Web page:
Queen Máxima's antique Dutch earrings
Since the end of May Queen Máxima of the Netherlands occasionally wears antique Dutch earrings that were once part of Dutch regional traditional dress. While the garments and accessories worn by farmers, fishermen and their wives now belong to folklore and can only be seen in museums or during traditional fairs, Queen Máxima brings new life to these jewels. They show the level of craftmanship and the richness that belong so inherently to Dutch regional dress. Holland is a very small country, but the variety of regional dress was already noticed by foreigners a long time ago.
Máxima's choice for the location of the premiere of these earrings is not without reason: they come from Zeeland. To be more precise: from the Land of Cadzand in Zeeuws-Vlaanderen, the most southern part of the province that is surrounded by Flanders. They were made and worn there around 1860.
Times gone by
Queen Máxima wears the earrings as 'statement jewellery'. But in 1860 in Cadzand this was completely different. While Máxima chooses the earrings for a weekday visit to Middelburg, and for a work trip to India, the women of Cadzand would only wear these on Sundays, when they would go to church. And they didn't wear them as statement jewellery, actually they were hardly visible because the traditional cap these ladies wore would cover most part of the earrings.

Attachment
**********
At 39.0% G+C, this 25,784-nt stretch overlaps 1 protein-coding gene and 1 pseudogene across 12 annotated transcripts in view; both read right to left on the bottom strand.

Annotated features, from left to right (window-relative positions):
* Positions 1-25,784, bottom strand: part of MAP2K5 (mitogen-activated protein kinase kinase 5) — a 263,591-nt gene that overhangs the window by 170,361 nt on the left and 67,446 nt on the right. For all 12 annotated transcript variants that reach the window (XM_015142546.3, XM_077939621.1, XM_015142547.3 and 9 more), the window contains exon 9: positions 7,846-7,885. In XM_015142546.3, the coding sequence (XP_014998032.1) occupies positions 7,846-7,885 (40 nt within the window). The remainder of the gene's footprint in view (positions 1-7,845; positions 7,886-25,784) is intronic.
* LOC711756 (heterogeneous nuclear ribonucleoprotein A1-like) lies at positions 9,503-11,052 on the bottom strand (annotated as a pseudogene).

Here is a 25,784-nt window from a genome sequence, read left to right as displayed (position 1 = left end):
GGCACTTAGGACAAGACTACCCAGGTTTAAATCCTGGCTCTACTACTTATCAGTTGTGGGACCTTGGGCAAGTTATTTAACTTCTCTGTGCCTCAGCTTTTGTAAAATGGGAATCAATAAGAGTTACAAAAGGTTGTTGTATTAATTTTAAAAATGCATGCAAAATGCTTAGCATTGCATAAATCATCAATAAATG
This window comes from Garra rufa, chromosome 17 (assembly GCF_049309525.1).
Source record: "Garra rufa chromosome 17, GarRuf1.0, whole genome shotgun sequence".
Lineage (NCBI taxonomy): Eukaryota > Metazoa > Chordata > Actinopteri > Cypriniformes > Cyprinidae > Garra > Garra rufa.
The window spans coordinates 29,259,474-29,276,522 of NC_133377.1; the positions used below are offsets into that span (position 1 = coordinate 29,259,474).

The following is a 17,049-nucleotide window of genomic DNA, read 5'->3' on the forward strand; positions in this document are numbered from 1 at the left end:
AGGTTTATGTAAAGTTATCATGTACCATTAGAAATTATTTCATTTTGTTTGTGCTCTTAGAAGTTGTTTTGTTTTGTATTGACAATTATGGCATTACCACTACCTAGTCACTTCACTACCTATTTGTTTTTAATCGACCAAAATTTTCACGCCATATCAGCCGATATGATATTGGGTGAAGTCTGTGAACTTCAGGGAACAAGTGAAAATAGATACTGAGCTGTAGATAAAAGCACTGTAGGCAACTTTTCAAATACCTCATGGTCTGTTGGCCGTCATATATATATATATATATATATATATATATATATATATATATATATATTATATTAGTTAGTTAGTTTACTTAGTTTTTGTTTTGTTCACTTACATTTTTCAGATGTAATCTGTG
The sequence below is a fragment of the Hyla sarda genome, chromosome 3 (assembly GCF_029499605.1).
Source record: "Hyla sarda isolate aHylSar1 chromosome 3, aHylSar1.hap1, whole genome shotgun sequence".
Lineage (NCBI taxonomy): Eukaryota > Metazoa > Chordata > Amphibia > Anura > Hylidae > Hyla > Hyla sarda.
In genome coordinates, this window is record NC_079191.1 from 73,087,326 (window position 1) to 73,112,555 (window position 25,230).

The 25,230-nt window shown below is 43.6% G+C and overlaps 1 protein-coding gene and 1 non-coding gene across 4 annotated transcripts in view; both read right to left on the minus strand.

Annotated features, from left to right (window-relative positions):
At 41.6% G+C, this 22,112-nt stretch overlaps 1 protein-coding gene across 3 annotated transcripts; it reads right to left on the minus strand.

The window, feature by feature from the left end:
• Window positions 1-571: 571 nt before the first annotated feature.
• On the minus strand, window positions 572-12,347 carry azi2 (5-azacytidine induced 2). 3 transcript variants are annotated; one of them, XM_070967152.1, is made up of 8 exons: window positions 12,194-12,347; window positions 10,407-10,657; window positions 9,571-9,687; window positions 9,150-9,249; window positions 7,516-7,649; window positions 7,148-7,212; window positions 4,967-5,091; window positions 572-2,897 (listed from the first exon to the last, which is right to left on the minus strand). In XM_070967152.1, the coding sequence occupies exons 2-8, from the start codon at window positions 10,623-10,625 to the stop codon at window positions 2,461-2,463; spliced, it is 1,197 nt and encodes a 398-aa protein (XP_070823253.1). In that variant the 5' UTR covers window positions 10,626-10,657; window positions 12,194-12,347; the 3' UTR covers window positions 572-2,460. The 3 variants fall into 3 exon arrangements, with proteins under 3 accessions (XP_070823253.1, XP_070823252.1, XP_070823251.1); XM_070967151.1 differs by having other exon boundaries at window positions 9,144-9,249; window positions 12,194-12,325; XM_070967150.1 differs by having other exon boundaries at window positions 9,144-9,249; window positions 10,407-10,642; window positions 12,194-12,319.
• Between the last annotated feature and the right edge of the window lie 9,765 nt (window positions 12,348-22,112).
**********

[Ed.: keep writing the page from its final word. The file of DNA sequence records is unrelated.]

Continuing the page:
Another difference between now and then is striking. Despite the richness in design and craftmanship of the earrings, the farmers, fishermen and their wives weren't affluent by definition. Food security was much less back then, and everyone worked very hard for their existence.
This also reflects in the design. There was no money for expensive gemstones, for example, so the goldsmith could only put in many many hours in working the gold. The result: filigrain that looks like golden lace, another status symbol from the past. This limitation in material brings out the creativity of the goldsmith.
Daily life is also reflected in the earrings: central in the design is the Cornucopia, the horn of plenty, that features so prominent in Dutch art. The three pendants below are shells, a design element that is found often in antique jewellery from the coastal regions.
Back into the limelight
Already early in the 20th century traditional dress was in heavy decline in the Netherlands. Not many Dutchmen know and appreciate the beauty and quality of these jewels. By wearing these earrings, Queen Máxima of the Netherlands brings this stunning and also moving part of our heritage back into the limelight. And they look absolutely fantastic.
The earrings come from a collection of antique traditional jewels brought together in more than 30 years by a passionate collector. These jewels are now available for purchase at Dekker Antiquairs in Amsterdam. You can browse through the collection, which contains rings, brooches, bracelets and more, here.
Close-up earrings: copyright Dekker Antiquairs
Main picture: copyright Koninklijk Huis/M. van Mourik - Queen Máxima on a work visit to India, June 2014.
@allthingsroyal dat is inmiddels de nodige jaren geleden. Hij is klaar om gedragen te worden
@allthingsroyal die komt zeker wel. SB Zweden of VK
@courtjeweller the elements of the necklace are much, much older, the large stones 17th century
@courtjeweller only the necklace, just slightly less important. Might be the oldest jewel in the collection that is still worn